This page is the working draft of the plan for our proto-symposium, "Defining Play"

Your contributions as edits to this page are requested, sought, urged, and welcomed (I'd say "demanded" if it weren't rude). It probably makes sense to precede each of your edits with your name in square brackets, for clarity's sake. These edits may be in any form you think might be helpful, whether hypothetical (e.g. "Should we change the date-range?") or definitive (e.g. "Real-time won't work IMHO. Let's try video podcasts instead.").

To start with, I'm proposing three areas for discussion: 1) title and summary; 2) timing; 3) format; 4) symposiasts. As discussions get longer, I'm moving them to linked subsidiary pages.

1) Title and summary

The deeply linked questions "What is play?" and "How are the boundaries of play drawn?" are, in various forms, as old as culture. Those questions have over the brief history of video games, however, assumed a striking urgency. The Video Games and Human Values Initiative's first online symposium very appropriately will address those questions from the initative's uniquely interdisciplinary perspective. Contributions will be offered from the perspectives of the Arts, the Humanities, the Social Sciences, and the fields of Education, Business, and Journalism, and discussion will be invited on an ongoing basis from the gaming community and the initiative's community of learners--parents, teachers, and secondary and undergraduate students. We believe the results will be a remarkable and significant contribution to society's understanding of the role of video games in civilization.

Link to discussion of title and summary.

2) Timing

[Roger] I suggest April 2009.

3) Format

[Roger] I want to explore options above all in Project Wonderland, so that we can have at least one live event, and possibly more. It would be worth reading the NEH proposal here on the wiki if you're interested in knowing how I see it playing out in an ideal universe. I propose planning for a month-long event, with a keynote provocation by Corvus and two interventions per week for four weeks. Ideally the thing will snowball and the final interventions will get revised to reflect earlier discussion, but I don't think that's something that we need to obsess about if people's schedules don't permit it.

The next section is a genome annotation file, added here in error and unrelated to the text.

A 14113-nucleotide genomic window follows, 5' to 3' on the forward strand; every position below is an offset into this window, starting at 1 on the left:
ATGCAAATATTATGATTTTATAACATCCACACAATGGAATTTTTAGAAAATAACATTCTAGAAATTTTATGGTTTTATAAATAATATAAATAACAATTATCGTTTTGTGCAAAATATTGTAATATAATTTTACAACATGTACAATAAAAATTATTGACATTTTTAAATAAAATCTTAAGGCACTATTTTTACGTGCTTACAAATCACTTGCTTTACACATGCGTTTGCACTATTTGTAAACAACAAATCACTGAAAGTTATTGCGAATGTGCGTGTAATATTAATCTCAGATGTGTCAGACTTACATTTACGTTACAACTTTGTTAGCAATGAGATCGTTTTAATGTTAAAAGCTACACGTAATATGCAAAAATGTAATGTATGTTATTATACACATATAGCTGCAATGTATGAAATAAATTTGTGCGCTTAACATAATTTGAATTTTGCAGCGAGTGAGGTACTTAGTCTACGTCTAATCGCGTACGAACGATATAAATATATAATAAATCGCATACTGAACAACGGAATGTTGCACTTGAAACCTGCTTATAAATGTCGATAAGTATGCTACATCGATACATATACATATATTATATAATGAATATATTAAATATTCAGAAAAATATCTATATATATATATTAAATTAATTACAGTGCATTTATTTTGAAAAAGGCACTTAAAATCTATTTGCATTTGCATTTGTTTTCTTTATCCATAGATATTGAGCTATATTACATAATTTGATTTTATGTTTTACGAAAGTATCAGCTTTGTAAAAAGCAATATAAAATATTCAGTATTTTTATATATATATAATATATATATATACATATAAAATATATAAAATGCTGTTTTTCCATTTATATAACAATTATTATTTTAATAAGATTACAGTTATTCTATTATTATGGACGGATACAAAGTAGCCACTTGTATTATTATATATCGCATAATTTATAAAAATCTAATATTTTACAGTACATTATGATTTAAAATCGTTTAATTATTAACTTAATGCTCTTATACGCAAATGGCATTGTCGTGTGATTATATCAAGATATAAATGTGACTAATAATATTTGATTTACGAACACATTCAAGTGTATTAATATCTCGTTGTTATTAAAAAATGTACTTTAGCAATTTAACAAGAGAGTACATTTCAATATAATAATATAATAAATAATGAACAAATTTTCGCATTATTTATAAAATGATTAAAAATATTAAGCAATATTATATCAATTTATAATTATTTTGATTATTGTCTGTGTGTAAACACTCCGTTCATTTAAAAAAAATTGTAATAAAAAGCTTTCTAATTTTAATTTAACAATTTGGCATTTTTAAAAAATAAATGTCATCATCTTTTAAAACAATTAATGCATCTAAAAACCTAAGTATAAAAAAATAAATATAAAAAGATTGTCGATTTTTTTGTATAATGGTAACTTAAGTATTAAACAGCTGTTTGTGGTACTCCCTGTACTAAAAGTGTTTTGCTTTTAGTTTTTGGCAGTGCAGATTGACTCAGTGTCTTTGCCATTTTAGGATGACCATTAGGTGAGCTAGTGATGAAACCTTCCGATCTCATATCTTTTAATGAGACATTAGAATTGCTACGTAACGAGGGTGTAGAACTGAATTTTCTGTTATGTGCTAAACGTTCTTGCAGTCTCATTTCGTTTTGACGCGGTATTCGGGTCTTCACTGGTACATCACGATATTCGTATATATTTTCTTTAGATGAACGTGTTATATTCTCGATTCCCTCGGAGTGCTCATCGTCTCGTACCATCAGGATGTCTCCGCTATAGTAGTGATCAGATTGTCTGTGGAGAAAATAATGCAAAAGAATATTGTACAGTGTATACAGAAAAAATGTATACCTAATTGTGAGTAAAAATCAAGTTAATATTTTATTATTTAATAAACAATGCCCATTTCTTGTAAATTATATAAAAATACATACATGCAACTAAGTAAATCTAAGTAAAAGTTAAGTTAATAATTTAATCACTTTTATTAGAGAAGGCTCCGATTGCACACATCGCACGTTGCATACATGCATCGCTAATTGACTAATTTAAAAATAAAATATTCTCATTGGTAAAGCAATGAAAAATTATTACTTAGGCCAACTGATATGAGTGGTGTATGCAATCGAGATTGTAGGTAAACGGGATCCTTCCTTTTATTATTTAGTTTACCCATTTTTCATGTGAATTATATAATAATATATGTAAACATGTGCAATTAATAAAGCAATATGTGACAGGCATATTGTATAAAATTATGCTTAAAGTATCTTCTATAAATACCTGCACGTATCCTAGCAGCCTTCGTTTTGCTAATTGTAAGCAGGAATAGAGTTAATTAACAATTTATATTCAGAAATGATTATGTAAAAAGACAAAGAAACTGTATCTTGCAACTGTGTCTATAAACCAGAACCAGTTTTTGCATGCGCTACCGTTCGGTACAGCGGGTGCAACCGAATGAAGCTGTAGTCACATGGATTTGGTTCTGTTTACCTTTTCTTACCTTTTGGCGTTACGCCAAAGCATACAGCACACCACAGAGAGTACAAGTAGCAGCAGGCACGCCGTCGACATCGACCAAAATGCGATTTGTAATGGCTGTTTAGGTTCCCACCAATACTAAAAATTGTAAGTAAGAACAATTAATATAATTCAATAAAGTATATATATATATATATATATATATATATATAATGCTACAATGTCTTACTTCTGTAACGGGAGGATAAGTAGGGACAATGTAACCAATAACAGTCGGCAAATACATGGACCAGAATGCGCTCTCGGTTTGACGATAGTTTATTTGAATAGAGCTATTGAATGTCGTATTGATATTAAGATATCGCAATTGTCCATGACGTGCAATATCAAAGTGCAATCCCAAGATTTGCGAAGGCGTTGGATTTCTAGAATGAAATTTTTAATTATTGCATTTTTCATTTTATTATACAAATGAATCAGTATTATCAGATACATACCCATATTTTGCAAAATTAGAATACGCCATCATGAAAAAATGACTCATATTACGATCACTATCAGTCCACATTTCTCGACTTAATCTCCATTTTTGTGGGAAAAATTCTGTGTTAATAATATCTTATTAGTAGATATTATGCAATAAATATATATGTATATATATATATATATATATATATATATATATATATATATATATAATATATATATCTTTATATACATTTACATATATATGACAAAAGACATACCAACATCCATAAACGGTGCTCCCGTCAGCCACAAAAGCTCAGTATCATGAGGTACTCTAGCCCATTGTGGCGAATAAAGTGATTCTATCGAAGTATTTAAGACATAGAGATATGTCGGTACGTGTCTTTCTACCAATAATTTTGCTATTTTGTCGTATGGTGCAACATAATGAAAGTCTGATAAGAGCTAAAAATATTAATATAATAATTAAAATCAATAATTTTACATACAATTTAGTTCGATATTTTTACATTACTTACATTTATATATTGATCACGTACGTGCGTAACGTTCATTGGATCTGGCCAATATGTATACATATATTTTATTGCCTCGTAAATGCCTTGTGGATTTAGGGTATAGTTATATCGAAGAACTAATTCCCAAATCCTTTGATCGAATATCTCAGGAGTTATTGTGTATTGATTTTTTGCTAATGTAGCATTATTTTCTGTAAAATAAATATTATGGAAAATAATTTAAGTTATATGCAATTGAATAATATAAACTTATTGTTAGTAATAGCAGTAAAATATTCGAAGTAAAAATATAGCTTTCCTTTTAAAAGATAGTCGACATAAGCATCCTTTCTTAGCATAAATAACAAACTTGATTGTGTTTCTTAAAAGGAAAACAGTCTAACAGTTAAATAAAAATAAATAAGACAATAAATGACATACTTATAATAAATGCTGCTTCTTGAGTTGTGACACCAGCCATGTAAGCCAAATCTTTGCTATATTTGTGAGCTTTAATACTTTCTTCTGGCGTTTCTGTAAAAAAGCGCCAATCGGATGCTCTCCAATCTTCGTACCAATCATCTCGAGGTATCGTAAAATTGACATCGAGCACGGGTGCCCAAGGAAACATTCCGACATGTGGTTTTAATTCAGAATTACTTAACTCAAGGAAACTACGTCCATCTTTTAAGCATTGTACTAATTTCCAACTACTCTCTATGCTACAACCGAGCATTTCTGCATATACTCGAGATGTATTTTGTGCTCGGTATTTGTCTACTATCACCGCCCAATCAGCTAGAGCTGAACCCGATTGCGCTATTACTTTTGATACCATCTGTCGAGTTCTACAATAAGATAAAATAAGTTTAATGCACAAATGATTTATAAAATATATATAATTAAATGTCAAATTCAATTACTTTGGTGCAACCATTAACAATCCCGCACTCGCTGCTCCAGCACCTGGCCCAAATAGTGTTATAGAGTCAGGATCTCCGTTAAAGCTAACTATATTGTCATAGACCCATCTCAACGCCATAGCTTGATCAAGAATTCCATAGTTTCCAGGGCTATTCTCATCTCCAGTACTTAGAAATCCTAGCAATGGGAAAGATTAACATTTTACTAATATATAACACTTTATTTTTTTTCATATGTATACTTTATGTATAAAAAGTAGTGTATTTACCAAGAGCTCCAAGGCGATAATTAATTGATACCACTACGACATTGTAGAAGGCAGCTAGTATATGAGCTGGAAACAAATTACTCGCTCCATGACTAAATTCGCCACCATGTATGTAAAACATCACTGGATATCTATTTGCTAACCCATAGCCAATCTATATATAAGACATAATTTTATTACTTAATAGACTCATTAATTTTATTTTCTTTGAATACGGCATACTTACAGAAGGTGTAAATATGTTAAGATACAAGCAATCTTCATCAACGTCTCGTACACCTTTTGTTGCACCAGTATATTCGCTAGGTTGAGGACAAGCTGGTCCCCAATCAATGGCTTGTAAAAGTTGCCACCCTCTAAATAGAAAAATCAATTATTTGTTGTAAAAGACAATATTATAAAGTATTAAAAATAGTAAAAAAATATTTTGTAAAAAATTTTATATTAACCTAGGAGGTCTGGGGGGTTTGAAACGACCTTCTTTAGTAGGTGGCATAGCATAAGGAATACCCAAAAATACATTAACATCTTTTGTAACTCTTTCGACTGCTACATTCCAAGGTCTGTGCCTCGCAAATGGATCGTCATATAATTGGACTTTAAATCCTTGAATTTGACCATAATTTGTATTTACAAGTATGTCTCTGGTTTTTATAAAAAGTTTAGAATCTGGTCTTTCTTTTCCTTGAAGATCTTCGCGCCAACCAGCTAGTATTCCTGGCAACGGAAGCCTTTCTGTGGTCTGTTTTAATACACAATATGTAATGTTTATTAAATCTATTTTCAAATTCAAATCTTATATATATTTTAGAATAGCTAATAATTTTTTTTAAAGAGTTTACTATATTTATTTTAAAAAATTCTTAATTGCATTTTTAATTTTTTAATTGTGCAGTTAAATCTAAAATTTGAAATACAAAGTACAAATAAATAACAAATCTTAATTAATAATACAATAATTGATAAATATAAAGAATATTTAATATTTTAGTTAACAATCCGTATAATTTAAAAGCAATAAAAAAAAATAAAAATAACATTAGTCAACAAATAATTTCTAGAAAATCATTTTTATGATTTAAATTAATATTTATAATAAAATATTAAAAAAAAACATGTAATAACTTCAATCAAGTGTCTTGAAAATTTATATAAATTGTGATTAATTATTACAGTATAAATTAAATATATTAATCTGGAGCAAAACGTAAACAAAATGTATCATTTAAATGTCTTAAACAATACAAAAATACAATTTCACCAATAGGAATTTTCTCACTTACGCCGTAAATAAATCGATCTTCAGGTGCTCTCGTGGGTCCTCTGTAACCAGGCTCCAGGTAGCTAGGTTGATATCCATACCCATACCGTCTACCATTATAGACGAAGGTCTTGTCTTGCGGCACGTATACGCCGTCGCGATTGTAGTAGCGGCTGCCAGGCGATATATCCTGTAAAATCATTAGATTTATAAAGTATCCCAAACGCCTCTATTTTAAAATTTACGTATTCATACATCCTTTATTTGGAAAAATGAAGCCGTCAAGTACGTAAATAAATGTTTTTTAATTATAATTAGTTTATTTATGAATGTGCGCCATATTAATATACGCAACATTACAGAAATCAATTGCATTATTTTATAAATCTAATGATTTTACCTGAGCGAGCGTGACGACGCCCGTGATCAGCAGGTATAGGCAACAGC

[Roger] I imagine interventions as being in any format the intervener wants--whether written, video, or audio, or a mixture.

4) Symposiasts

Corvus Elrod, guest provocateur
Roger T., intervener
Mike Y., intervener

Notes concerning possible invitations

Prospective interveners
Kurt Squire
Ian Bogost
Doug Wilson
Jesper Juul
Espen Aarseth
Janet Murray
N'Gai Croal
Leigh Alexander
Maggie Greene
Duncan Fyfe
David Carlton
Steve Gaynor

Random notes
Corvus Elrod as the guest provocateur (or, in the spirt of internet discussion, perhaps he should pick his own title :D).

As many of the senior fellows as want to participate. Obviously, I'm pretty hot-to-trot myself on the subject. I'm also hoping that Michael (Abbott) will want to do a version of his "shame narrative" (as I think of it).

I think we should invite several leading lights of game studies. As some of you know, I need to try to do all I can to mend fences with them. I'm thinking of Doug Wilson, Ian Bogost, Jesper Juul, even Espen Aarseth and Janet Murray. They'll probably all say No, but the gesture seems like a very good idea.

I think we should invite Leigh Alexander, Maggie Greene, and N'Gai Croal, and any other journos you guys think might be interested.

I think we should invite bloggers like Duncan Fyfe and David Carlton.

If we could get someone from the industry like Steve Gaynor even to give a fifteen minute intervention, we'd obviously have something really special.

Here above all, your contributions are requested!